How to Explore Ballads With Your Class

When people hear the word ‘ballad’ today they often think of mushy love songs, but ballads have a much greater history. While most poetry is concerned with evoking emotions and feelings, the ballad is a vehicle for story-telling, and has been with us since medieval times.

The words are set to music to become a song, and follow a simple rhyming pattern and a set meter (or rhythm).

Each verse has four lines, and the poem can have as many verses as necessary to tell the story. Some famous examples are ‘Beowulf’, ‘The Rime of the Ancient Mariner’ and ‘The House of The Rising Sun.’*

Because a ballad can tell any story, they are a great way of fitting creative writing tasks into your curriculum.  Here are some exercises you can use to explore the form:

  • A ballad will often have a refrain.  This is a line that keeps recurring throughout the poem.    What is the refrain in ‘The Star-Spangled Banner’? (The answer is ‘O’er the land of the free and the home of the brave’!)  Can your class think of some refrains from songs they know?
  • A ballad has an ABCB rhyme scheme. This means the 2nd and the 4th lines rhyme, but the 1st and 3rd don’t. Choose a topic for your students to write a poem using this structure – it can be anything!  Ask your students to make up a tune for their poems to turn them into songs.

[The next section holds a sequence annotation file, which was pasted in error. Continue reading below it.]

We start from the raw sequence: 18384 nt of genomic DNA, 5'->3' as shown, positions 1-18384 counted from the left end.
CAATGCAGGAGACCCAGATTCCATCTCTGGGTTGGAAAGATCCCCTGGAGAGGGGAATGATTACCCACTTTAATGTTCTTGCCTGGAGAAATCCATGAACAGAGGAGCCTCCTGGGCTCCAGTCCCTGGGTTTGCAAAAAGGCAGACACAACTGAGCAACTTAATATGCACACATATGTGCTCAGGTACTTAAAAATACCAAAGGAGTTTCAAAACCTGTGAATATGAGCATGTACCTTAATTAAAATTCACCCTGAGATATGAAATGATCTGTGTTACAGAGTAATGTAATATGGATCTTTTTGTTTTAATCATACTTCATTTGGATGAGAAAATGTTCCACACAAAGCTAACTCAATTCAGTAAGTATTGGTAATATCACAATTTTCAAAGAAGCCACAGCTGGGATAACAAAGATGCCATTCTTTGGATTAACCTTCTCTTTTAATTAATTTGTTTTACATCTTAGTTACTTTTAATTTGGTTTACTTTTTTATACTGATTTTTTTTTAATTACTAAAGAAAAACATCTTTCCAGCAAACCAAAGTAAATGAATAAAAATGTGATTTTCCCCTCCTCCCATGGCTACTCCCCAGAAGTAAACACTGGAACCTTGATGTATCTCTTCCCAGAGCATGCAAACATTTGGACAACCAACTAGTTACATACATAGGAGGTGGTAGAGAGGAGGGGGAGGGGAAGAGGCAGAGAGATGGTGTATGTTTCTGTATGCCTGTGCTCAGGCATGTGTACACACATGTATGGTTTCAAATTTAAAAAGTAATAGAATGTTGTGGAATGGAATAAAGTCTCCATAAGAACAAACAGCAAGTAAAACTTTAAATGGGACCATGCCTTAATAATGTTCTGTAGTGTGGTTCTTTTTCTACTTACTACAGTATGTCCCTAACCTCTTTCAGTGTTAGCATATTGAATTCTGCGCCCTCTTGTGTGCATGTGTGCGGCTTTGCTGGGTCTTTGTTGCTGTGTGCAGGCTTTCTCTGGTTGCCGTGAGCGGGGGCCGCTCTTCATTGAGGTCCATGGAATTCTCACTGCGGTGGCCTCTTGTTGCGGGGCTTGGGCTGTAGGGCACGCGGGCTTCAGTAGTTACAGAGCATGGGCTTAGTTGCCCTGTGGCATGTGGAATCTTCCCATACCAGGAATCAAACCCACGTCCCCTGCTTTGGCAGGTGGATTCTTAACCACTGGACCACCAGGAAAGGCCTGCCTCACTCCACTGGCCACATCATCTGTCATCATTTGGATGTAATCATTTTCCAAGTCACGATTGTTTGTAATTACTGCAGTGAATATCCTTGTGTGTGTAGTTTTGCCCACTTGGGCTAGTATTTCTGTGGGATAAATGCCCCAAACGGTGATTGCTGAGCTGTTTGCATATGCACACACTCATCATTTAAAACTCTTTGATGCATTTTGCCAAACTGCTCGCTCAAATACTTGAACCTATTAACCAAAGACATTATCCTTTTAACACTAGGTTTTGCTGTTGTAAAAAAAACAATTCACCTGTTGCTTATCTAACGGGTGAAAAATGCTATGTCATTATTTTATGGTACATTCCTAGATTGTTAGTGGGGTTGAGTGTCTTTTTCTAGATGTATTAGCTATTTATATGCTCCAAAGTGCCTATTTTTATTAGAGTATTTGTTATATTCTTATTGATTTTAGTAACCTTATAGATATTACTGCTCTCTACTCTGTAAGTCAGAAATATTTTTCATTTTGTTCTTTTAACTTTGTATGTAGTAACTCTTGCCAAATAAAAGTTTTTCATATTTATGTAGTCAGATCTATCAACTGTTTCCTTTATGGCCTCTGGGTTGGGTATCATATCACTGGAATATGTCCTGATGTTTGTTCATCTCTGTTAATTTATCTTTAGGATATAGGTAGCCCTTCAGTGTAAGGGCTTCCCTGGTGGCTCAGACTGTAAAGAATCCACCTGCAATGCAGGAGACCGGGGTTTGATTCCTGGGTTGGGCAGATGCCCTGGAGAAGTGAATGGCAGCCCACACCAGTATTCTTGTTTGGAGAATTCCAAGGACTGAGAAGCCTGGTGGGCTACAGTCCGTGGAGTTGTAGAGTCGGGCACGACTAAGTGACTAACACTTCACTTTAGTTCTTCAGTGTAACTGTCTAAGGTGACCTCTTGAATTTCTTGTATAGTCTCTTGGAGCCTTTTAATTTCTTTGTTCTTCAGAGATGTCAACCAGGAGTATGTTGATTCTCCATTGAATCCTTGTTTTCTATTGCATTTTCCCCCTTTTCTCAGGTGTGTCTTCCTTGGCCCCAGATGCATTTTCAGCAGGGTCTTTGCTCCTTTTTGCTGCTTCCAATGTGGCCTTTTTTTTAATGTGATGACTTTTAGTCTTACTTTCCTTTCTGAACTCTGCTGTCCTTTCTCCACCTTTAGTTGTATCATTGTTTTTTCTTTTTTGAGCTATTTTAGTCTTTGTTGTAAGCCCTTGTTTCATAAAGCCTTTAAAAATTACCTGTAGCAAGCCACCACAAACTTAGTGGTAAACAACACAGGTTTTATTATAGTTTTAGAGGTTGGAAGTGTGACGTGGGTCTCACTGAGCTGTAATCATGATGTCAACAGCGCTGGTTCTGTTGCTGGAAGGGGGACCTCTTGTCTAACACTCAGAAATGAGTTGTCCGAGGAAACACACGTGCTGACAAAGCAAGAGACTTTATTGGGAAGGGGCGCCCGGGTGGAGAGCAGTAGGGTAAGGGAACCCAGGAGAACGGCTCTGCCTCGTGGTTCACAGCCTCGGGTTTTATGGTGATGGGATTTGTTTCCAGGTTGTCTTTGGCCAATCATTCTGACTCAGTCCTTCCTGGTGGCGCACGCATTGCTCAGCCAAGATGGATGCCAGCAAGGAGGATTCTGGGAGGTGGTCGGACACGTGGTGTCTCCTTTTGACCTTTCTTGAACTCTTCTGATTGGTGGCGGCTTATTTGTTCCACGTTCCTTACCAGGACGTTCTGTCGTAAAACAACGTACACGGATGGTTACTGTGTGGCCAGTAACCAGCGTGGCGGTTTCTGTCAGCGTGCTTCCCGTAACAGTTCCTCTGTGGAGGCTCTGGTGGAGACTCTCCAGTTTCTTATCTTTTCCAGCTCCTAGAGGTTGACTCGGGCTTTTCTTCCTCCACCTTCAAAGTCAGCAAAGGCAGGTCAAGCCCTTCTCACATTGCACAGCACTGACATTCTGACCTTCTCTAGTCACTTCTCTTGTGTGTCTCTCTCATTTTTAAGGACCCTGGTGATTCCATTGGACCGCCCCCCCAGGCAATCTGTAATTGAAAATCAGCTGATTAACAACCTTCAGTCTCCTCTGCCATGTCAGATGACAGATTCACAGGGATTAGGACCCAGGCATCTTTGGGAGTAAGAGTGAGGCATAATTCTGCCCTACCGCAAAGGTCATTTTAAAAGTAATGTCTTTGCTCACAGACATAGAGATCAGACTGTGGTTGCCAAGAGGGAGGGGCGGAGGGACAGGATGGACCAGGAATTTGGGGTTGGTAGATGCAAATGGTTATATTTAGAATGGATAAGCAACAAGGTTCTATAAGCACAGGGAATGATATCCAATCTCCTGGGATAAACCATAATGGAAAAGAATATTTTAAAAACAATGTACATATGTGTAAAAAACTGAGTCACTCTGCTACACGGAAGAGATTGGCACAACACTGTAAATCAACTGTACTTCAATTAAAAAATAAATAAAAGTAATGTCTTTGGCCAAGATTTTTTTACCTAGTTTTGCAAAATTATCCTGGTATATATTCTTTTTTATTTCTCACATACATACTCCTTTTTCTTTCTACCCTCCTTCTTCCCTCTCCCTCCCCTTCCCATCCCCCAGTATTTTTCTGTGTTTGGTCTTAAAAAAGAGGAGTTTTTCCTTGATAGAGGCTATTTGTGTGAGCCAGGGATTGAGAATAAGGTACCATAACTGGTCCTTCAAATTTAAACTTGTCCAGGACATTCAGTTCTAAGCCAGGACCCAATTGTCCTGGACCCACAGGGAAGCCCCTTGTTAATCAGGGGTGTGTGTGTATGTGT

• A ballad uses an iambic rhythm, which means the second syllable out of every two is stressed.  It sounds like this: deDUM deDUM deDUM deDUM.  Practice clapping this with a small clap followed by a big one.  The 1st and the 3rd line should have 8 syllables/claps, the 2nd and 4th line have 6. Try reading the poem ‘I Often Contradict Myself’ while clapping to see how it fits. See how silly it sounds if you clap in the opposite rhythm DEdum DEdum DEdum DEdum!

If you would like to make a whole project out of ballads, then follow these easy steps:

  1.  Choose a fairy-tale, or a story that relates to something you are studying in class.
  2. Get the class to think of a refrain that could be used to help tell the story.
  3. Split the class into groups, and give each group a section of the story.
  4. Using the ABCB rhyme scheme and iambic rhythm, each group should come up with a verse or two to tell their part of the story.
  5. In order, each group should recite their section, with everybody joining in to recite the refrain.
  6. Ask each group to come up with a tune for the verses, and vote on which one you’re going to use
  7. Everybody can learn the song, and your class can perform it as an assembly!

*There are also many traditional English ballads about Robin Hood, which would be sung by wandering minstrels – the opening of the Disney film Robin Hood is a good example.